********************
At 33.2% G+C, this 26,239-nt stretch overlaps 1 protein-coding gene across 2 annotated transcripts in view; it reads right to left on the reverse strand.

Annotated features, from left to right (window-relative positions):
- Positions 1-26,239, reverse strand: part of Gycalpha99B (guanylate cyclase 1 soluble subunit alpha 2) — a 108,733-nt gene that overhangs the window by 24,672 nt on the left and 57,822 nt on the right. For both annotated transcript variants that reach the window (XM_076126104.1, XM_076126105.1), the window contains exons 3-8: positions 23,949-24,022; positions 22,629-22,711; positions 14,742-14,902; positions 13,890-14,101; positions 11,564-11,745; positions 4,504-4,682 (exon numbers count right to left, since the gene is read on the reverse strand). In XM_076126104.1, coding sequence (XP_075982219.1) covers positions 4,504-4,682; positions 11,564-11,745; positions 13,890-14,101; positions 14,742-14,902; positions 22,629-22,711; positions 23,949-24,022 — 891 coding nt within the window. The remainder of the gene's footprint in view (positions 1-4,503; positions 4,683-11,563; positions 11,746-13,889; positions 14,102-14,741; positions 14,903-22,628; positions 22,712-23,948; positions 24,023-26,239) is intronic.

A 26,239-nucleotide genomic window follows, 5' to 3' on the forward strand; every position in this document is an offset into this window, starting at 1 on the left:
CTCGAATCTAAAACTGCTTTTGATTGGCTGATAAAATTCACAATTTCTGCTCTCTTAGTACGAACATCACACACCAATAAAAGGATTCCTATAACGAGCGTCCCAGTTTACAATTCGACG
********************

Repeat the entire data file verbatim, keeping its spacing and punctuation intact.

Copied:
At 33.2% G+C, this 26,239-nt stretch overlaps 1 protein-coding gene across 2 annotated transcripts in view; it reads right to left on the reverse strand.

Annotated features, from left to right (window-relative positions):
- Positions 1-26,239, reverse strand: part of Gycalpha99B (guanylate cyclase 1 soluble subunit alpha 2) — a 108,733-nt gene that overhangs the window by 24,672 nt on the left and 57,822 nt on the right. For both annotated transcript variants that reach the window (XM_076126104.1, XM_076126105.1), the window contains exons 3-8: positions 23,949-24,022; positions 22,629-22,711; positions 14,742-14,902; positions 13,890-14,101; positions 11,564-11,745; positions 4,504-4,682 (exon numbers count right to left, since the gene is read on the reverse strand). In XM_076126104.1, coding sequence (XP_075982219.1) covers positions 4,504-4,682; positions 11,564-11,745; positions 13,890-14,101; positions 14,742-14,902; positions 22,629-22,711; positions 23,949-24,022 — 891 coding nt within the window. The remainder of the gene's footprint in view (positions 1-4,503; positions 4,683-11,563; positions 11,746-13,889; positions 14,102-14,741; positions 14,903-22,628; positions 22,712-23,948; positions 24,023-26,239) is intronic.

A 26,239-nucleotide genomic window follows, 5' to 3' on the forward strand; every position in this document is an offset into this window, starting at 1 on the left:
CTCGAATCTAAAACTGCTTTTGATTGGCTGATAAAATTCACAATTTCTGCTCTCTTAGTACGAACATCACACACCAATAAAAGGATTCCTATAACGAGCGTCCCAGTTTACAATTCGACG